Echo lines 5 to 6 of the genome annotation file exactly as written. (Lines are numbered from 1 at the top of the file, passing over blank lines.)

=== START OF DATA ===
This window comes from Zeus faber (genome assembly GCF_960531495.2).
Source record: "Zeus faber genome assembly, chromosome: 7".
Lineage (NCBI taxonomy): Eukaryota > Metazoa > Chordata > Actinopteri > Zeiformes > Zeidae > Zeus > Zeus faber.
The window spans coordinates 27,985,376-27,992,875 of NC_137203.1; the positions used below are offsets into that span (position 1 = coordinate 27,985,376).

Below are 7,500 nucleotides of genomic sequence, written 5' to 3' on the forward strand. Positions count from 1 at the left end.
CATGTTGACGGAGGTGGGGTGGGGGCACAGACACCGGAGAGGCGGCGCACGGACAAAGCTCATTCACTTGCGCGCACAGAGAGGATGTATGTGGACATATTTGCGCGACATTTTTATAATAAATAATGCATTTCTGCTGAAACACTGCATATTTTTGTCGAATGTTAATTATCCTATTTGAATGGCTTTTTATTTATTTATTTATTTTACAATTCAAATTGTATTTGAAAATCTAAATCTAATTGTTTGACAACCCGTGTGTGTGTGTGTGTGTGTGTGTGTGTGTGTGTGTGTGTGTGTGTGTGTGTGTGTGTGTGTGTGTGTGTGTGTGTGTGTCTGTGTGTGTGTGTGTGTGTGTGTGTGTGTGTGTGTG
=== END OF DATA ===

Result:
Below are 7,500 nucleotides of genomic sequence, written 5' to 3' on the forward strand. Positions count from 1 at the left end.
CATGTTGACGGAGGTGGGGTGGGGGCACAGACACCGGAGAGGCGGCGCACGGACAAAGCTCATTCACTTGCGCGCACAGAGAGGATGTATGTGGACATATTTGCGCGACATTTTTATAATAAATAATGCATTTCTGCTGAAACACTGCATATTTTTGTCGAATGTTAATTATCCTATTTGAATGGCTTTTTATTTATTTATTTATTTTACAATTCAAATTGTATTTGAAAATCTAAATCTAATTGTTTGACAACCCGTGTGTGTGTGTGTGTGTGTGTGTGTGTGTGTGTGTGTGTGTGTGTGTGTGTGTGTGTGTGTGTGTGTGTGTGTGTGTGTCTGTGTGTGTGTGTGTGTGTGTGTGTGTGTGTGTGTG